Guest Contributor: Elise Kopley, Esq.
When a child with an intellectual disability turns 18 years old, he or she is considered a competent adult with legal rights to make decisions regarding health, education, finances and safety. Parents are no longer able to make decisions on their child’s behalf or have access to their personal records. Elise Kopley, Esq., offers information and resources on intellectual disability and Guardianship as a protective arrangement.
1. What is Intellectual Disability?
An Intellectual Disability (ID) is defined as a person with sub average intellectual functioning existing concurrently with limitations in adaptive skills. This term incorporates various intellectual and developmental deficits and conveys an understanding that the condition is relatively permanent and not expected to substantially improve over time.
2. Should all persons with ID have a guardianship?
No, before a person is determined to need a guardianship, a Judge must find that he or she meets the standard as an incapacitated person. That is, the ID must result in his or her inability to receive and evaluate information or make or communicate decisions essential for their physical health, safety, or self care.
3. If a person meets the standard, must guardianship be obtained?
No. A guardianship is a legal protective arrangement that is obtained because other alternatives are inadequate to meet a person’s health and safety needs. If there is an adequate support system in place to address a person’s needs, guardianship may not be necessary.
4. If I have an ID child, when is the best time to get guardianship?
When a person turns 18 years old, he or she is legally emancipated. This means, that in the eyes of the law an 18 year old is presumed competent to make informed decisions in all areas of their life. Daily decisions include those involving health care, education, vocation, legal contracts and finances. This means that parents are no longer able to make decision on behalf of their children or gain access to their school, medical and human service agency records.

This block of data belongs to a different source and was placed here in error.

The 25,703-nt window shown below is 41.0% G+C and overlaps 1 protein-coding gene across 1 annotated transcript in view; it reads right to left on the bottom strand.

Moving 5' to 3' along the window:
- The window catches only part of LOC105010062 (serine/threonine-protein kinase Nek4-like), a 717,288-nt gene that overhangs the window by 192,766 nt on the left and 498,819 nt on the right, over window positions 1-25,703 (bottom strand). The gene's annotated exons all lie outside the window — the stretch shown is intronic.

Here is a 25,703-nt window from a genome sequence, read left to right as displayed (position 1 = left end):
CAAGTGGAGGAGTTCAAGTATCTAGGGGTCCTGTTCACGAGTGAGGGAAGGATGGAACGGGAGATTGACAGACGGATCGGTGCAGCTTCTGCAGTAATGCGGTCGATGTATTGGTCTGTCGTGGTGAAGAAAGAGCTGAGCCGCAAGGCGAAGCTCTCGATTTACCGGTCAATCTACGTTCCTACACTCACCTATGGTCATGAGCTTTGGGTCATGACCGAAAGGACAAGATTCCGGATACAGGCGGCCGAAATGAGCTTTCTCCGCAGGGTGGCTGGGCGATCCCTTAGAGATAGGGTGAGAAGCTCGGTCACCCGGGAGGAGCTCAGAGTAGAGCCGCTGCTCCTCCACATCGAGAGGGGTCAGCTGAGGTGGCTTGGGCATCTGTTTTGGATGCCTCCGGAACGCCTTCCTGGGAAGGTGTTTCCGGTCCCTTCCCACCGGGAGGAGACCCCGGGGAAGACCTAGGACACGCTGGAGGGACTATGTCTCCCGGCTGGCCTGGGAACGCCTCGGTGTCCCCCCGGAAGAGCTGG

If a parent knows that their son or daughter is not able to make informed decisions a guardianship should be in place by their 18th birthday. As a general rule, parents should begin thinking of guardianship when their child turns 17 and file for guardianship four months prior to their child’s 18th birthday.
5. How can I get a Clinical Team Report?
The Clinical Team Report (CTR) is a medical document that must be submitted to the court when a person seeks guardianship of a person with ID. The CTR must be completed by three different clinicians; a licensed psychologist, a licensed social worker and a registered physician. It is common that all three clinicians sign the same CTR, but each clinician must have conducted an examination of the person to be placed under guardianship within 180 days of the filing of the CTR with the court.
Many times, the CTR is completed by a licensed school psychologist, a licensed school social worker and the primary care physician. If a family is not already working with a licensed school psychologist and/or social worker, there are private clinicians who perform CTR evaluations for a fee.
6. Who can be guardian?